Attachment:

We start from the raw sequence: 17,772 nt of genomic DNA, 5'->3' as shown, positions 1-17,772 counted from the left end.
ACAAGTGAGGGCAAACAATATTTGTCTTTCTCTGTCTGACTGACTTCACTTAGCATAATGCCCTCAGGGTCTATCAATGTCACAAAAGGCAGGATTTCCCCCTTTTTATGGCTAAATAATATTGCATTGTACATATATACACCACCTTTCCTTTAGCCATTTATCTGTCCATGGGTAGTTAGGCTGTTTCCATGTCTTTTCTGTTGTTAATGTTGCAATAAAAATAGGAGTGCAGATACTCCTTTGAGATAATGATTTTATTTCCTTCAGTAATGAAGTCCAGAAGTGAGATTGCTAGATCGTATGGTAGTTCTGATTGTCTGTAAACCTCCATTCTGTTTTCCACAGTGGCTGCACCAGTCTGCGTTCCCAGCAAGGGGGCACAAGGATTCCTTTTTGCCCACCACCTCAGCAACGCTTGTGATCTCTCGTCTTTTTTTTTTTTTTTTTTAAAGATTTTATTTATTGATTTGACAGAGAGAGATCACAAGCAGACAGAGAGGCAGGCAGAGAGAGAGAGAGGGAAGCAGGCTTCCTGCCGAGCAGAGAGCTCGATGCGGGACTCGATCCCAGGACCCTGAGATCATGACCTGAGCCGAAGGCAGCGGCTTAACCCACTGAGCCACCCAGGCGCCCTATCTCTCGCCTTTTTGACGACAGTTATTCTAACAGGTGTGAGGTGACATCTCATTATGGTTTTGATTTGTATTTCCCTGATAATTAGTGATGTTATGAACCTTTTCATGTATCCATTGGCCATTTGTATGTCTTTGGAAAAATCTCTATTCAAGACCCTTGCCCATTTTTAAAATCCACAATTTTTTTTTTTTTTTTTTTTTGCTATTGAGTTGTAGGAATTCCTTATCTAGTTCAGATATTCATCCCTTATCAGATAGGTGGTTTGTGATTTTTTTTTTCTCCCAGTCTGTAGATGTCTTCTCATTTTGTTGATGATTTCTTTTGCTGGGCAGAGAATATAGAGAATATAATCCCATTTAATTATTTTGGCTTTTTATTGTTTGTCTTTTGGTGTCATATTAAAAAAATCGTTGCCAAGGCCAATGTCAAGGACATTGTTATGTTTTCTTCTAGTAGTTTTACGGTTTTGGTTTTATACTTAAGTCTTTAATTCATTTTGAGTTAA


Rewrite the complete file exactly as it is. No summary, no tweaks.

We start from the raw sequence: 17,772 nt of genomic DNA, 5'->3' as shown, positions 1-17,772 counted from the left end.
ACAAGTGAGGGCAAACAATATTTGTCTTTCTCTGTCTGACTGACTTCACTTAGCATAATGCCCTCAGGGTCTATCAATGTCACAAAAGGCAGGATTTCCCCCTTTTTATGGCTAAATAATATTGCATTGTACATATATACACCACCTTTCCTTTAGCCATTTATCTGTCCATGGGTAGTTAGGCTGTTTCCATGTCTTTTCTGTTGTTAATGTTGCAATAAAAATAGGAGTGCAGATACTCCTTTGAGATAATGATTTTATTTCCTTCAGTAATGAAGTCCAGAAGTGAGATTGCTAGATCGTATGGTAGTTCTGATTGTCTGTAAACCTCCATTCTGTTTTCCACAGTGGCTGCACCAGTCTGCGTTCCCAGCAAGGGGGCACAAGGATTCCTTTTTGCCCACCACCTCAGCAACGCTTGTGATCTCTCGTCTTTTTTTTTTTTTTTTTTAAAGATTTTATTTATTGATTTGACAGAGAGAGATCACAAGCAGACAGAGAGGCAGGCAGAGAGAGAGAGAGGGAAGCAGGCTTCCTGCCGAGCAGAGAGCTCGATGCGGGACTCGATCCCAGGACCCTGAGATCATGACCTGAGCCGAAGGCAGCGGCTTAACCCACTGAGCCACCCAGGCGCCCTATCTCTCGCCTTTTTGACGACAGTTATTCTAACAGGTGTGAGGTGACATCTCATTATGGTTTTGATTTGTATTTCCCTGATAATTAGTGATGTTATGAACCTTTTCATGTATCCATTGGCCATTTGTATGTCTTTGGAAAAATCTCTATTCAAGACCCTTGCCCATTTTTAAAATCCACAATTTTTTTTTTTTTTTTTTTTTGCTATTGAGTTGTAGGAATTCCTTATCTAGTTCAGATATTCATCCCTTATCAGATAGGTGGTTTGTGATTTTTTTTTTCTCCCAGTCTGTAGATGTCTTCTCATTTTGTTGATGATTTCTTTTGCTGGGCAGAGAATATAGAGAATATAATCCCATTTAATTATTTTGGCTTTTTATTGTTTGTCTTTTGGTGTCATATTAAAAAAATCGTTGCCAAGGCCAATGTCAAGGACATTGTTATGTTTTCTTCTAGTAGTTTTACGGTTTTGGTTTTATACTTAAGTCTTTAATTCATTTTGAGTTAA